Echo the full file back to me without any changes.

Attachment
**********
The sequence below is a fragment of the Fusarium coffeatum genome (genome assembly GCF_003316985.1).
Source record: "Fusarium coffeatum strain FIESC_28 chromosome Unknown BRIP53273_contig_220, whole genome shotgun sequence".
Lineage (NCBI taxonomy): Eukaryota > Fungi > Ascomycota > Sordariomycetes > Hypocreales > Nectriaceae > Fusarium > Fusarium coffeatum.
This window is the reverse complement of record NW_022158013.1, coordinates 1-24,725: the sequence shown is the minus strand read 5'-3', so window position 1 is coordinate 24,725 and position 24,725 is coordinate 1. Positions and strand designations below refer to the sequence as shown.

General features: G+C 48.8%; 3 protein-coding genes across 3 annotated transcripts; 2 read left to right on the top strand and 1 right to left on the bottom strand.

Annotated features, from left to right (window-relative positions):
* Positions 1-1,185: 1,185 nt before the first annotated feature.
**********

The sequence below is a fragment of the Fusarium coffeatum genome (genome assembly GCF_003316985.1).
Source record: "Fusarium coffeatum strain FIESC_28 chromosome Unknown BRIP53273_contig_220, whole genome shotgun sequence".
Lineage (NCBI taxonomy): Eukaryota > Fungi > Ascomycota > Sordariomycetes > Hypocreales > Nectriaceae > Fusarium > Fusarium coffeatum.
This window is the reverse complement of record NW_022158013.1, coordinates 1-24,725: the sequence shown is the minus strand read 5'-3', so window position 1 is coordinate 24,725 and position 24,725 is coordinate 1. Positions and strand designations below refer to the sequence as shown.

General features: G+C 48.8%; 3 protein-coding genes across 3 annotated transcripts; 2 read left to right on the top strand and 1 right to left on the bottom strand.

Annotated features, from left to right (window-relative positions):
* Positions 1-1,185: 1,185 nt before the first annotated feature.